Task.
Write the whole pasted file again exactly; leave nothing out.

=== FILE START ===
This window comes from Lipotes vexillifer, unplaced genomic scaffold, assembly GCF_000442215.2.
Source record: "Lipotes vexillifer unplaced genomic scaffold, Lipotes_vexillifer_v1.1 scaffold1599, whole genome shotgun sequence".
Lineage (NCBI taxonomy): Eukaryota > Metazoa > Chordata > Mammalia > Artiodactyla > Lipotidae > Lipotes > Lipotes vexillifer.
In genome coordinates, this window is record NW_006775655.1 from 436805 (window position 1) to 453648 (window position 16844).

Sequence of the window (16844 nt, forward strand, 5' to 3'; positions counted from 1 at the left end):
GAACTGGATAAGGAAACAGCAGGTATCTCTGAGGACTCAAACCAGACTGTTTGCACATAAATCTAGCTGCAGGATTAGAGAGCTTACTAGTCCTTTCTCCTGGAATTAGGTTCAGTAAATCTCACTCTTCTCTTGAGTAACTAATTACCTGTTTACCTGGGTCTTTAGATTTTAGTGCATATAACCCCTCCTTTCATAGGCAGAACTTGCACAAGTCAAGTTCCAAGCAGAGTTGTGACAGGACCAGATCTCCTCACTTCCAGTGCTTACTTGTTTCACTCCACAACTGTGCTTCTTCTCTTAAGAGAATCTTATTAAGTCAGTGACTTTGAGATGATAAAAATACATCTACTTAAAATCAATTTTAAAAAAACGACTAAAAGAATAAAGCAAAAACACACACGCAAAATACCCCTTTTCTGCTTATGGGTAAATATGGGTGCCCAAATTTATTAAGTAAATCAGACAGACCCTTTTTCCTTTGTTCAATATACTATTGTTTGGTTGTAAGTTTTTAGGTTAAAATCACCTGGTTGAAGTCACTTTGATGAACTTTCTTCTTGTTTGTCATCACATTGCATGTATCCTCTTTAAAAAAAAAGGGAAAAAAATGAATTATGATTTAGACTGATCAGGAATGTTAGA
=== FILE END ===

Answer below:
This window comes from Lipotes vexillifer, unplaced genomic scaffold, assembly GCF_000442215.2.
Source record: "Lipotes vexillifer unplaced genomic scaffold, Lipotes_vexillifer_v1.1 scaffold1599, whole genome shotgun sequence".
Lineage (NCBI taxonomy): Eukaryota > Metazoa > Chordata > Mammalia > Artiodactyla > Lipotidae > Lipotes > Lipotes vexillifer.
In genome coordinates, this window is record NW_006775655.1 from 436805 (window position 1) to 453648 (window position 16844).

Sequence of the window (16844 nt, forward strand, 5' to 3'; positions counted from 1 at the left end):
GAACTGGATAAGGAAACAGCAGGTATCTCTGAGGACTCAAACCAGACTGTTTGCACATAAATCTAGCTGCAGGATTAGAGAGCTTACTAGTCCTTTCTCCTGGAATTAGGTTCAGTAAATCTCACTCTTCTCTTGAGTAACTAATTACCTGTTTACCTGGGTCTTTAGATTTTAGTGCATATAACCCCTCCTTTCATAGGCAGAACTTGCACAAGTCAAGTTCCAAGCAGAGTTGTGACAGGACCAGATCTCCTCACTTCCAGTGCTTACTTGTTTCACTCCACAACTGTGCTTCTTCTCTTAAGAGAATCTTATTAAGTCAGTGACTTTGAGATGATAAAAATACATCTACTTAAAATCAATTTTAAAAAAACGACTAAAAGAATAAAGCAAAAACACACACGCAAAATACCCCTTTTCTGCTTATGGGTAAATATGGGTGCCCAAATTTATTAAGTAAATCAGACAGACCCTTTTTCCTTTGTTCAATATACTATTGTTTGGTTGTAAGTTTTTAGGTTAAAATCACCTGGTTGAAGTCACTTTGATGAACTTTCTTCTTGTTTGTCATCACATTGCATGTATCCTCTTTAAAAAAAAAGGGAAAAAAATGAATTATGATTTAGACTGATCAGGAATGTTAGA